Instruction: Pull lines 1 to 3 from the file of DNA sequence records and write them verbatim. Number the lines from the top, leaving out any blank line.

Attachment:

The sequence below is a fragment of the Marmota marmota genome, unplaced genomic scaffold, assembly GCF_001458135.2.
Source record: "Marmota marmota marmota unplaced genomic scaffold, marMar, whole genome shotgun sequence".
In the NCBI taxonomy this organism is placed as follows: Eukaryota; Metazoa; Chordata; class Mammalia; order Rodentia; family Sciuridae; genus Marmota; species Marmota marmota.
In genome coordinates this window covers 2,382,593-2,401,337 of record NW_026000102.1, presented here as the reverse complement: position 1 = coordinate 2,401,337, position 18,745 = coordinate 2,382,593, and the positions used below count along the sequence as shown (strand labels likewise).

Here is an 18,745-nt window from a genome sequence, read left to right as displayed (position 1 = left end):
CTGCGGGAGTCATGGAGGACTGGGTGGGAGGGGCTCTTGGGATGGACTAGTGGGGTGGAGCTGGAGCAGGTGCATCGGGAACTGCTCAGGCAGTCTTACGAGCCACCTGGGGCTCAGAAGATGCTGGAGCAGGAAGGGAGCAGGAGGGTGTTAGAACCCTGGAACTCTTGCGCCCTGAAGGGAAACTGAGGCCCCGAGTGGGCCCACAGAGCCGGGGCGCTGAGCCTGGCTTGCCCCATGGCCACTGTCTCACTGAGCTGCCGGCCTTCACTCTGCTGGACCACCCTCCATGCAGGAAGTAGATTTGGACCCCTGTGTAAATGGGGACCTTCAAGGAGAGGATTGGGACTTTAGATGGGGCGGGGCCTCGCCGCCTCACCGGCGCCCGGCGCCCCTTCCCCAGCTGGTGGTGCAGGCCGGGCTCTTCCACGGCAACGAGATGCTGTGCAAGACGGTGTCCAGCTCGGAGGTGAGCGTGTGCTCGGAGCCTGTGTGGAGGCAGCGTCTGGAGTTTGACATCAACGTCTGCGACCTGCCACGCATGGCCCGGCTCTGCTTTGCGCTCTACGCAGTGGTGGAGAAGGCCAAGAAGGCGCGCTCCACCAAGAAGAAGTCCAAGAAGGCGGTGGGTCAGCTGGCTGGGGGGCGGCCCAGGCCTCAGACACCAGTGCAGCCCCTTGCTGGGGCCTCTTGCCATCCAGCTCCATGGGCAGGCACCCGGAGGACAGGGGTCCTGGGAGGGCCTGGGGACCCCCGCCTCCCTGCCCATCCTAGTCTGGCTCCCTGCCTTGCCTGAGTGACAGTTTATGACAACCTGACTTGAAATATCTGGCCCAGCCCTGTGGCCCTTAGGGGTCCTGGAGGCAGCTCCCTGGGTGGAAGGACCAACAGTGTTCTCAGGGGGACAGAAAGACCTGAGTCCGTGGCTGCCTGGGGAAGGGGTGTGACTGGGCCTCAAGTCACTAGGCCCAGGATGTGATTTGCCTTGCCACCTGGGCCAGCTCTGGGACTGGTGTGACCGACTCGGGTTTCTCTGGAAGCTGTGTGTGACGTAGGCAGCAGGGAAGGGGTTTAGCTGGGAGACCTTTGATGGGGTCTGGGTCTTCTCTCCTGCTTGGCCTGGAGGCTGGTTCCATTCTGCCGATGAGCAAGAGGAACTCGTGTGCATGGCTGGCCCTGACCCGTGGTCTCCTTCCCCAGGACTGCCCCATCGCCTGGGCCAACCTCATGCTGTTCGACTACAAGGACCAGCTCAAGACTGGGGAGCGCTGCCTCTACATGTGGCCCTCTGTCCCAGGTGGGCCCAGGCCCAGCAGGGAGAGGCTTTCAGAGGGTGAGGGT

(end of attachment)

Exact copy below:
The sequence below is a fragment of the Marmota marmota genome, unplaced genomic scaffold, assembly GCF_001458135.2.
Source record: "Marmota marmota marmota unplaced genomic scaffold, marMar, whole genome shotgun sequence".
In the NCBI taxonomy this organism is placed as follows: Eukaryota; Metazoa; Chordata; class Mammalia; order Rodentia; family Sciuridae; genus Marmota; species Marmota marmota.